Good Comms

The 4 Cs that make internal communication rock

“All corporate communications start from within.
A company’s true character is expressed by its people.”

– Employee Communication Master Class, RSM Erasmus

The beauty of studying further while working is that you get updated with the latest trends in your field and combine the application with your own experience. In the case of RSM Executive MSc in Corporate Communication, I get to try my hand in all areas of corporate communication possible.

The Employee Communication Master Class was full of new research and a whole lot of fun. With the world of work turned upside down since COVID-19 hit, the area of internal communication has become even more relevant. One of the major findings of the latest Institute of Public Relations’ research published on this field is:

“The COVID-19 pandemic has had positive outcomes on employee engagement, satisfaction, collaboration, and trust in companies.”

Since working from home mid-March, I have been involved in the first internal e-newsletter of my organisation. It is only one of the many, many internal communication tools out there but it has made me reflect once again on why internal communication is so special.

Here are my own reflections:

1. You are part of the community

Internal or employee communication is the only corporate communication discipline that I could think of where you, the specialist, is part of the stakeholder pool.

With other communication disciplines, we usually deal with stakeholders who are far removed from us. We get to know them during events (usually one-time), through surveys or other communication tools such as telephone or email but nothing compares to being there on the workfloor with your stakeholders. And just how cool is that?

This means that you can infuse your coffee breaks with researching your stakeholders. What makes them tick? What do they like to hear from leadership? Do they have questions they would like to ask but couldn’t voice out?

2. You can directly impact the corporate culture

Do you want to build a culture of joy in the workplace? Internal communication has huge power to maintain or change an organisation’s culture. You don’t even have to set up big communication programs. The stories you share whether from the employees themselves or from curated outside content can have huge impact on someone’s mood. The words you choose and angles you take can empower or make someone feel defeated.

Do you write about problems or solutions in your employee newsletter? Do you profile everyday heroes? Do you connect employees to one another by showcasing interests?

In our e-newsletter, I once asked colleagues if there are books they would recommend for other colleagues to read since I heard that a lot of people have had the chance to catch up on their reading time as they stay at home. One colleague shared David Epstein’s “Range” which is also in my reading list. This little exercise showed shared interests which can lead to genuine connections.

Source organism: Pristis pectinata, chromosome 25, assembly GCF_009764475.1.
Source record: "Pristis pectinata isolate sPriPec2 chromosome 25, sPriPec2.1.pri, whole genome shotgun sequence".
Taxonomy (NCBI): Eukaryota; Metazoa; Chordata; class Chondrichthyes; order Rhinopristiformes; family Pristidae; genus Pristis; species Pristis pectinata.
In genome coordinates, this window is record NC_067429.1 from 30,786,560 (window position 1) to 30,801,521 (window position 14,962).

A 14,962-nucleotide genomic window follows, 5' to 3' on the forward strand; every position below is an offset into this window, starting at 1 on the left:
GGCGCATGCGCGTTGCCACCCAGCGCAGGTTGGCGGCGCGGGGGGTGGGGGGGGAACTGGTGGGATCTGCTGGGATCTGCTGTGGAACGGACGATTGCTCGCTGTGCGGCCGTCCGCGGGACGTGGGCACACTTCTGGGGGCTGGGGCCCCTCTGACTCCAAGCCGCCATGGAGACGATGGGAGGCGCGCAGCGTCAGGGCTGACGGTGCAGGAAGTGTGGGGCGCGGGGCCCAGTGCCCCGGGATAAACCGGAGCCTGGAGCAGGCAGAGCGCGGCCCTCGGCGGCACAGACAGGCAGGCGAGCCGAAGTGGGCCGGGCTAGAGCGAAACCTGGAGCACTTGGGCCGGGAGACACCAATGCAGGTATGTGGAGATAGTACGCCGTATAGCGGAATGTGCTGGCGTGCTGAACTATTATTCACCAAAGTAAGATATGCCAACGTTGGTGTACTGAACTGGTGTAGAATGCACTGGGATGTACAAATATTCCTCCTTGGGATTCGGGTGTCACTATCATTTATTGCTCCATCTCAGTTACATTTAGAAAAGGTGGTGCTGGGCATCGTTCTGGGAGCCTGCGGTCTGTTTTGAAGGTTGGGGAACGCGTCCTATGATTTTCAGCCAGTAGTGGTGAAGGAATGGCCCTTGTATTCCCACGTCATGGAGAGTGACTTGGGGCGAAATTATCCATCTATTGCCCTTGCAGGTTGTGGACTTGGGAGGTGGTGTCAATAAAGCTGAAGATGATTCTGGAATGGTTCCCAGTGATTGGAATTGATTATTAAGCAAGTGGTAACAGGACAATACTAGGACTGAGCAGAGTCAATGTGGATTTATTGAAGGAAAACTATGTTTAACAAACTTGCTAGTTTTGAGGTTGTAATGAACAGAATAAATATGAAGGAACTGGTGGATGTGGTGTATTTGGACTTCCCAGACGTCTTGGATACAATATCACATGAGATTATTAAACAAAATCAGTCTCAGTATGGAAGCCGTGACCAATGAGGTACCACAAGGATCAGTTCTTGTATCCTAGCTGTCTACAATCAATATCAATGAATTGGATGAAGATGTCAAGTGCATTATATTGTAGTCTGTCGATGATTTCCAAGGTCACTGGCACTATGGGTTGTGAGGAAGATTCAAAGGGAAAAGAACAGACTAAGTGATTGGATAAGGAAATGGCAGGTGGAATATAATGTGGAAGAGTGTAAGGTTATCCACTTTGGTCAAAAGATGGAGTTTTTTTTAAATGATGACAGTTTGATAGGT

And how important is connection in the workplace you must be asking? According to this study, having “friends” in the workplace supports employee retention.

3. You provide calm amidst the storm

When the going gets tough, audiences want to know more. In the case of COVID-19, employees want to know what leaders are doing, how others are coping and what the plans are for the future. Is the office still standing?

In every single virtual staff meeting, colleagues would especially mention that they are enjoying the e-newsletter. While it doesn’t include thought-provoking content, it includes stories that inform, make people smile or simply make them realise, “I thought I was the only one!” And that expression is the ultimate connection phrase, isn’t it?

Correct and updated information calms people down. Sprinkle some humor or images of employees from their work-from-home fort and the calm turns into a smile. Wouldn’t it make your day to know you just made someone smile?

4. There is a lot of room for creativity

While not new, internal communication has been neglected for a very long time and is gaining new ground. Especially now with organisations working from home and lots more swearing that their employees can work from home as much as they want to. Every new ground is ripe for experimentation: from mobile apps to social leaders, data-driven cultures and personalisation. It calls for an open mind, strategy and creativity. And from what I know from my colleagues, the ability to create is one of the things that brought us into this field.

In other words

Community. Culture. Calm. Creativity. All of these make internal communication a special area of corporate communication. It puts the employees at the center of the mission which is the foundation of every successful organisation. And you know what they say about happy employees — they are more engaged, more motivated which is good for the bottomline. #


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